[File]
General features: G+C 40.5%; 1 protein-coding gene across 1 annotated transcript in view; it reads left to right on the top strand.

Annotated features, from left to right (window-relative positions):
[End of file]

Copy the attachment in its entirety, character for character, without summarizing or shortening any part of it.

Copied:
General features: G+C 40.5%; 1 protein-coding gene across 1 annotated transcript in view; it reads left to right on the top strand.

Annotated features, from left to right (window-relative positions):